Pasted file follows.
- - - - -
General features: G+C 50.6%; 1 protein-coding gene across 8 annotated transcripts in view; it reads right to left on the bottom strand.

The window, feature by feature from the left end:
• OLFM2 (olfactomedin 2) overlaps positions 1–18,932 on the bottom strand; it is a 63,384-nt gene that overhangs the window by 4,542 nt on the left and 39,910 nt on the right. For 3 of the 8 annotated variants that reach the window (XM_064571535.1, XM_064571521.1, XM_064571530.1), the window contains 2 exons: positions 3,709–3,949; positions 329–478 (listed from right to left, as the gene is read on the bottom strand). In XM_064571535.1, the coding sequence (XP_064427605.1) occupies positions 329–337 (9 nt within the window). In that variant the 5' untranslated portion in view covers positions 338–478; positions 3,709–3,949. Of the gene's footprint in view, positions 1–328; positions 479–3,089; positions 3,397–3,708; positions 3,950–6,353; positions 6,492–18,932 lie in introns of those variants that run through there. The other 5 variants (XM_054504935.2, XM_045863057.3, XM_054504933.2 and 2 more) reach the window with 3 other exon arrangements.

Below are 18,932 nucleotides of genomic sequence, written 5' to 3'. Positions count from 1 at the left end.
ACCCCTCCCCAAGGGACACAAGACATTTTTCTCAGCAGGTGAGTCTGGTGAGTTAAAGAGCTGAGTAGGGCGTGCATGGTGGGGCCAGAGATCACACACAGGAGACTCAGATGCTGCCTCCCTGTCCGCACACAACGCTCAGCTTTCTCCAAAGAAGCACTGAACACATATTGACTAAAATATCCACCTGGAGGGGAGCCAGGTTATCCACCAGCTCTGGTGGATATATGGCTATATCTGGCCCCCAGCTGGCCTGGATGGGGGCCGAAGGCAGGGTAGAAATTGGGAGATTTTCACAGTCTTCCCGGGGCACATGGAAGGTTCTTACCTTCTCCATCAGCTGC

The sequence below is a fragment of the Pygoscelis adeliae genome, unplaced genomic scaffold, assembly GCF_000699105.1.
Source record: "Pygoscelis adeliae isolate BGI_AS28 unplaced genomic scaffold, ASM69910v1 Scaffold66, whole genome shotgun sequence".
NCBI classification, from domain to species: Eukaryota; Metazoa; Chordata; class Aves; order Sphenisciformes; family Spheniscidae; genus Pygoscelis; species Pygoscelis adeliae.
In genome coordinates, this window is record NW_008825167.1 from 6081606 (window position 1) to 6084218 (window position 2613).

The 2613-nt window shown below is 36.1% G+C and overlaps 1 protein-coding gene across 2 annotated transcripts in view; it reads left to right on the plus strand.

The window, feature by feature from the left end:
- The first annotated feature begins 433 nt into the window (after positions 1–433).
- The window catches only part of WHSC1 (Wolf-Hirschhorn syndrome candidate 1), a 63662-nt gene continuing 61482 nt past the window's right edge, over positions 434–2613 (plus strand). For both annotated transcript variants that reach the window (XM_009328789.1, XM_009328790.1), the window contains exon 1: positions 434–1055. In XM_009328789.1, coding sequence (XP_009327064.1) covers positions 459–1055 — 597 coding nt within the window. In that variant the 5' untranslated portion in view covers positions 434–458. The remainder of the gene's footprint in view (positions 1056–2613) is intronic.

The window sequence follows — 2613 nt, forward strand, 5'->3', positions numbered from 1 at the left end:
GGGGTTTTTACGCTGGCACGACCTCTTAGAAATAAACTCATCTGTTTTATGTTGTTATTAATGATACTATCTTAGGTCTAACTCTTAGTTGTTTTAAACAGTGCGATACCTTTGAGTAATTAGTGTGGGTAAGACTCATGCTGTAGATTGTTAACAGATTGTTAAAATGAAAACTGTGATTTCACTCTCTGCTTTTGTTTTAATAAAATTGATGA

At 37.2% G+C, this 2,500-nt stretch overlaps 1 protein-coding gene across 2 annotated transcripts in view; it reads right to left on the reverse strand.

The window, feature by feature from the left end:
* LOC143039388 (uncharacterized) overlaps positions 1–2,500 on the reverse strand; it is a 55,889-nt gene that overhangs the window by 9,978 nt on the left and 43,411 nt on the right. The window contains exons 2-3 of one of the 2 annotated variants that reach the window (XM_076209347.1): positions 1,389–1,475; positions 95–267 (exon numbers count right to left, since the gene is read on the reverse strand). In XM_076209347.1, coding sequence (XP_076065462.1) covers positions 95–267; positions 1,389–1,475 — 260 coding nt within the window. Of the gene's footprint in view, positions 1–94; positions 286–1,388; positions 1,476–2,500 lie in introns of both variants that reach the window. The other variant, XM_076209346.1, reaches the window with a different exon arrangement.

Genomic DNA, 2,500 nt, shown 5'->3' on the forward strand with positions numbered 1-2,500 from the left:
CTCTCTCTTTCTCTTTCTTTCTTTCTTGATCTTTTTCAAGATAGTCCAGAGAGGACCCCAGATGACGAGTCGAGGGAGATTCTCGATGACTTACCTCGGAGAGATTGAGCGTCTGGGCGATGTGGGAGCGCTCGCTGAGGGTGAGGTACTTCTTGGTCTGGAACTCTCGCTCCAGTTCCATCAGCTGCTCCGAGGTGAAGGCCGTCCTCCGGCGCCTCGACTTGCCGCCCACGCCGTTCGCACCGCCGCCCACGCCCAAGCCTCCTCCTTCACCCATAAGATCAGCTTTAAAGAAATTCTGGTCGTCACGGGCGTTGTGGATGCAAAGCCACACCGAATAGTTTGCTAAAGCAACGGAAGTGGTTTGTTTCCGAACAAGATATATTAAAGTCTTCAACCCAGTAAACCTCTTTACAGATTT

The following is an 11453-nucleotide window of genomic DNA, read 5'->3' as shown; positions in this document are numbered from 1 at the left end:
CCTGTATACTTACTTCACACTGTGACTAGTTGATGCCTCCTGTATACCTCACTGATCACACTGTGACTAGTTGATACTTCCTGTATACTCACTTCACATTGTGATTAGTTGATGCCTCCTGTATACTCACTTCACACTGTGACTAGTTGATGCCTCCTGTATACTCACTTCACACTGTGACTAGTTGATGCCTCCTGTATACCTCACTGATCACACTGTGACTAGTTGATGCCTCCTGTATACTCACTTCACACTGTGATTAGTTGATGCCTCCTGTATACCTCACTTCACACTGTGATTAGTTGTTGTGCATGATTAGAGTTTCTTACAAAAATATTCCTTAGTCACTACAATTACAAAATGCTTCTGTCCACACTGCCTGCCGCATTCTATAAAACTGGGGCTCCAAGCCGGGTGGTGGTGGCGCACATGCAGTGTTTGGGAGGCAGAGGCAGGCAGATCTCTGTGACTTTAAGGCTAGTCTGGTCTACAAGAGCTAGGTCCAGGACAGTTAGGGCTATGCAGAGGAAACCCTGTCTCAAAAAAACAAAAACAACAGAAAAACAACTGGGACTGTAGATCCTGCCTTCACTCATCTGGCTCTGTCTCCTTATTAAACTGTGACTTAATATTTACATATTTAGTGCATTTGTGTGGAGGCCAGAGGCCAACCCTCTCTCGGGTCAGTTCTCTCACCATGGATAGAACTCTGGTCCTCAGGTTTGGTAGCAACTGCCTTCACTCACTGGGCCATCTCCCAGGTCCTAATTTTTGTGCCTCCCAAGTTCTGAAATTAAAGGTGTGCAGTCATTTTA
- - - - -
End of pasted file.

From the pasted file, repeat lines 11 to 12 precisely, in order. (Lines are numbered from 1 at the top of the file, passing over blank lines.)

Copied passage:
The window, feature by feature from the left end:
- The first annotated feature begins 433 nt into the window (after positions 1–433).